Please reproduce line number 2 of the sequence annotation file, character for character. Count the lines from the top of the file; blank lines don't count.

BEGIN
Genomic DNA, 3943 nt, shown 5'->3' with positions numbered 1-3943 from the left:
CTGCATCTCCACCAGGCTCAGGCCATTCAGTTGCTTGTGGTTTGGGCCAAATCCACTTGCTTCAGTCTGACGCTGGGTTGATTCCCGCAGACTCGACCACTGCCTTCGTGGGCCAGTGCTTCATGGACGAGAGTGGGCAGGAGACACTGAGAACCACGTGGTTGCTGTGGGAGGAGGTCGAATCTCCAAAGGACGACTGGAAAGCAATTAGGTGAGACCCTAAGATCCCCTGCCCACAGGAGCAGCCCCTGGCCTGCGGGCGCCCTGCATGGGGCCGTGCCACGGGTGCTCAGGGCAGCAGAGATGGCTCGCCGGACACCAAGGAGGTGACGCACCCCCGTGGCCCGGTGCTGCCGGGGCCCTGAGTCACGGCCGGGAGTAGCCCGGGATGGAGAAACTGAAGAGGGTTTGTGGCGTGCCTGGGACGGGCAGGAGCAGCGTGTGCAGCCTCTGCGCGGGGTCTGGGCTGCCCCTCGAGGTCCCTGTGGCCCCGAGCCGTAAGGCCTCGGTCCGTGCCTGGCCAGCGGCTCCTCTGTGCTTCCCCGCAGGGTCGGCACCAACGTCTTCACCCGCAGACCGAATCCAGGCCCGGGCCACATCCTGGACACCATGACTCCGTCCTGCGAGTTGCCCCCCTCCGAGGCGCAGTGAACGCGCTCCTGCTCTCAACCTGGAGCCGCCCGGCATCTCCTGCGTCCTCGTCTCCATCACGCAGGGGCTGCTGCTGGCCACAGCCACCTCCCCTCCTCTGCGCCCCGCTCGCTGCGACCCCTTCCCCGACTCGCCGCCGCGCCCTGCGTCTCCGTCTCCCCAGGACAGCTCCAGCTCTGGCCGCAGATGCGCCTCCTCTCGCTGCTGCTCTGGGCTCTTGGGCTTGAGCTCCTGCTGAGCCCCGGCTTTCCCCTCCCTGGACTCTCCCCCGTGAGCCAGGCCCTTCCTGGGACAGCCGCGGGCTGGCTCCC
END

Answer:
CTGCATCTCCACCAGGCTCAGGCCATTCAGTTGCTTGTGGTTTGGGCCAAATCCACTTGCTTCAGTCTGACGCTGGGTTGATTCCCGCAGACTCGACCACTGCCTTCGTGGGCCAGTGCTTCATGGACGAGAGTGGGCAGGAGACACTGAGAACCACGTGGTTGCTGTGGGAGGAGGTCGAATCTCCAAAGGACGACTGGAAAGCAATTAGGTGAGACCCTAAGATCCCCTGCCCACAGGAGCAGCCCCTGGCCTGCGGGCGCCCTGCATGGGGCCGTGCCACGGGTGCTCAGGGCAGCAGAGATGGCTCGCCGGACACCAAGGAGGTGACGCACCCCCGTGGCCCGGTGCTGCCGGGGCCCTGAGTCACGGCCGGGAGTAGCCCGGGATGGAGAAACTGAAGAGGGTTTGTGGCGTGCCTGGGACGGGCAGGAGCAGCGTGTGCAGCCTCTGCGCGGGGTCTGGGCTGCCCCTCGAGGTCCCTGTGGCCCCGAGCCGTAAGGCCTCGGTCCGTGCCTGGCCAGCGGCTCCTCTGTGCTTCCCCGCAGGGTCGGCACCAACGTCTTCACCCGCAGACCGAATCCAGGCCCGGGCCACATCCTGGACACCATGACTCCGTCCTGCGAGTTGCCCCCCTCCGAGGCGCAGTGAACGCGCTCCTGCTCTCAACCTGGAGCCGCCCGGCATCTCCTGCGTCCTCGTCTCCATCACGCAGGGGCTGCTGCTGGCCACAGCCACCTCCCCTCCTCTGCGCCCCGCTCGCTGCGACCCCTTCCCCGACTCGCCGCCGCGCCCTGCGTCTCCGTCTCCCCAGGACAGCTCCAGCTCTGGCCGCAGATGCGCCTCCTCTCGCTGCTGCTCTGGGCTCTTGGGCTTGAGCTCCTGCTGAGCCCCGGCTTTCCCCTCCCTGGACTCTCCCCCGTGAGCCAGGCCCTTCCTGGGACAGCCGCGGGCTGGCTCCC